Zdravo iCommons Summit 2007 in SL
by Scarlett Qi
June 16, 2007
USC ANNENBERG ISLAND - The iCommons Summit 2007 is being held June 14-17 in Dubrovnik Croatia and the University of Southern California's Annenberg Island in Second Life.
iCommons is a group created by Creative Commons with the goal of creating and collaborating with open education, open access publishing and free culture communities around the world. Creative Commons encourages use of free tools that permit users to share, modify and identify the permissions and rights for each product they create.
The iCommons Summit features projects that encourage collaboration across borders and communities. Best sharing practices and issues are presented, and the effect these practices are having on cultural and knowledge domains are discussed.
Jonathan Zittrain, Professor at Oxford University, Harvard Law School, and Berkman Center for Internet and Society gave a moving keynote on the future cyberspace and our place in it.
Zittrain contends that some technology products work in an innovative and effective way, filling a real need in people. These items then become popular and knowledge of these products filters to the less-technically aware users. It is at this point that often the product is subverted in some way. Zittrain gave the example of Vista coming out with a voice enabled command set. Users could say "open file" and it would open it. The next step would be for a virus to be voice driven and command Vista to "delete all files." Zittrain jokingly imagined the argument between you and your computer about executing this deletion.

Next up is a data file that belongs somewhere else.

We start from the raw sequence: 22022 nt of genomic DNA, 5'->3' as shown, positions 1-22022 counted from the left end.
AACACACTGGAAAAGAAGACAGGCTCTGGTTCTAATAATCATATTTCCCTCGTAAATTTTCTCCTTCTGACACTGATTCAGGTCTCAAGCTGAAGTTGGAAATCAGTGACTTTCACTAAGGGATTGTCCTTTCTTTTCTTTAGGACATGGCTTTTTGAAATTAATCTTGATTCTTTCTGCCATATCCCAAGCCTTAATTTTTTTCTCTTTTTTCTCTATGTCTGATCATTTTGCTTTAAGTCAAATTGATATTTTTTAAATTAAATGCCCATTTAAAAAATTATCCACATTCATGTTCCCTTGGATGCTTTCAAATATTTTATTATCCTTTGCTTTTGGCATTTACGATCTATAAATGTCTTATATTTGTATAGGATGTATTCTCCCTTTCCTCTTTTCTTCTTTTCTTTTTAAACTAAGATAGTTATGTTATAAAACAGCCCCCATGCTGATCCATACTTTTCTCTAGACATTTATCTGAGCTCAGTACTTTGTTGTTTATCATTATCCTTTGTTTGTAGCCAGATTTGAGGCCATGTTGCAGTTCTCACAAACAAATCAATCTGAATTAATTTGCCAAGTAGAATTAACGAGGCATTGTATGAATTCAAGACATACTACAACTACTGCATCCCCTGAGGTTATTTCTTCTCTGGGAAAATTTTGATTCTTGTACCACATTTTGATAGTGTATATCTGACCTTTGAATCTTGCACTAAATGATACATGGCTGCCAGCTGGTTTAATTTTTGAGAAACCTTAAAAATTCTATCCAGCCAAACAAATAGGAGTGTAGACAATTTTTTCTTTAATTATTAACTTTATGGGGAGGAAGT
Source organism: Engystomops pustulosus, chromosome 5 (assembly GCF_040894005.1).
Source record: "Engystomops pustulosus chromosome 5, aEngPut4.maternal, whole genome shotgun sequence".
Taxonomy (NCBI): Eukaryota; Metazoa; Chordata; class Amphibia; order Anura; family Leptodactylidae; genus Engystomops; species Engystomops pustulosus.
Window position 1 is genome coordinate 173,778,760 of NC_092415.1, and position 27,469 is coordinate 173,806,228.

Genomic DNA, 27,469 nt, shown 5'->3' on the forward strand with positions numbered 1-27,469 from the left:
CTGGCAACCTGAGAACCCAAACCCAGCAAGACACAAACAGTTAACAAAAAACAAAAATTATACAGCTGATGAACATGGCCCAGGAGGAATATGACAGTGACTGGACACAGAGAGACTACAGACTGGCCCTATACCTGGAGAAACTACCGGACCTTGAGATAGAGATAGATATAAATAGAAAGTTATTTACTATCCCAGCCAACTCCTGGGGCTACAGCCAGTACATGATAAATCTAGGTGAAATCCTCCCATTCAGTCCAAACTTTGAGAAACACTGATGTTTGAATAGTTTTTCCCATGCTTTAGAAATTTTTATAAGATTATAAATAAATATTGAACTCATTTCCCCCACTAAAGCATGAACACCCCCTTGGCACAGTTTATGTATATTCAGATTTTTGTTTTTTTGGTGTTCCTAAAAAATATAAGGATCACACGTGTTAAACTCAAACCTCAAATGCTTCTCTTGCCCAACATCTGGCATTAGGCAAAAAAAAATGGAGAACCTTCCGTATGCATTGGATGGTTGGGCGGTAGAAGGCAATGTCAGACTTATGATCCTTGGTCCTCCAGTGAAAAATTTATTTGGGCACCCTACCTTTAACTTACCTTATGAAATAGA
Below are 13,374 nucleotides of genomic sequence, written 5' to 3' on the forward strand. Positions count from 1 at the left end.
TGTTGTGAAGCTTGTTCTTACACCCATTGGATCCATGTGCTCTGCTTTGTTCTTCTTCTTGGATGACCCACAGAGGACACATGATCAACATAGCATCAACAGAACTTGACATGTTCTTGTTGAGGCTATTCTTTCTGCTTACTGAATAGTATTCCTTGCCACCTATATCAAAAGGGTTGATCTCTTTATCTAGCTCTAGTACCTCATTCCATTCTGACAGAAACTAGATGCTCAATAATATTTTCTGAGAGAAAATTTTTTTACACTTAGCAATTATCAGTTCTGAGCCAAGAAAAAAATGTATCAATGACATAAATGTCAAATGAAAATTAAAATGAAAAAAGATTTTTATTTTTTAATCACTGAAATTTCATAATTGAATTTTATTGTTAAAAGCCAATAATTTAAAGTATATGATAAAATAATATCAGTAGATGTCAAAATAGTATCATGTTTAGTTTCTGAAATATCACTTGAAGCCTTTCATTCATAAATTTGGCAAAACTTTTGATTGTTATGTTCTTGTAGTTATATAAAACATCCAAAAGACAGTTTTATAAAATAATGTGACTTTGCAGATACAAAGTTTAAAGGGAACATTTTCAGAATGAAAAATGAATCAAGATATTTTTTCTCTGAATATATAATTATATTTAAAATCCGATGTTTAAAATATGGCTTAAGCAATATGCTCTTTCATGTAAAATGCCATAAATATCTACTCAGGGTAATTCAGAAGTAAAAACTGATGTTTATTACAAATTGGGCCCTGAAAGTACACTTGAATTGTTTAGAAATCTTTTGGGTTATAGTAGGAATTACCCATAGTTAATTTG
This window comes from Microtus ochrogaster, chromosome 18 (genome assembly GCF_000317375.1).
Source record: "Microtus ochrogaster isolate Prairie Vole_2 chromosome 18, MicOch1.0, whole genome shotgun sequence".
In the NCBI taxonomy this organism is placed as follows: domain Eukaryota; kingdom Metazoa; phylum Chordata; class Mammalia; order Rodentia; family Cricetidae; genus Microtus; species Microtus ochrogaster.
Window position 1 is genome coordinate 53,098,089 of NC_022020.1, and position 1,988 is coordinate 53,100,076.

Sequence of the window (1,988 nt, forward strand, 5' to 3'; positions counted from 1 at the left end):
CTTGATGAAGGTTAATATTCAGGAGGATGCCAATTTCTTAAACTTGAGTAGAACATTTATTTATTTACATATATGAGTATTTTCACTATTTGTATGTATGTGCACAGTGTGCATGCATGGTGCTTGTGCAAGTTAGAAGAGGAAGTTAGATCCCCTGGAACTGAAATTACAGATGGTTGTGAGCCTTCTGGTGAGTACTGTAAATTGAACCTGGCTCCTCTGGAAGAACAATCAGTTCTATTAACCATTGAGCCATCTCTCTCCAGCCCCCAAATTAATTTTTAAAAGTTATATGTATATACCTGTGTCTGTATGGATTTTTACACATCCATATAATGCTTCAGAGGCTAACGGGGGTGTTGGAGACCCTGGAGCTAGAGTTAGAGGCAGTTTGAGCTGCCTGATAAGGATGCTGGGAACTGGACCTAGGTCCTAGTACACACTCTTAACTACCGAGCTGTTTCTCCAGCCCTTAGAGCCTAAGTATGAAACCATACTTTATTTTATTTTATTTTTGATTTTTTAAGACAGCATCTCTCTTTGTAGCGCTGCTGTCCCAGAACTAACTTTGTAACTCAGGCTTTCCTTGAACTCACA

"The best way to solve the problem," Zittrain said, "is to repeat the pattern. What can we come up with that will get us a couple of years down the line and keep us afloat." Sites like Wikipedia are carved into many small, manageable sections that can be regenerated if the site has been hacked.
Lawrence Lessig, Creative Commons CEO, addressed the mixed-reality crowd in Croatia and in SL. "We get respect by demanding it loudly. The work we are doing deserves this respect. The movement is about millions of people who want to create and share free knowledge, demanding the right of this freedom… to be free of an insanely outdated copyright law." [read on...]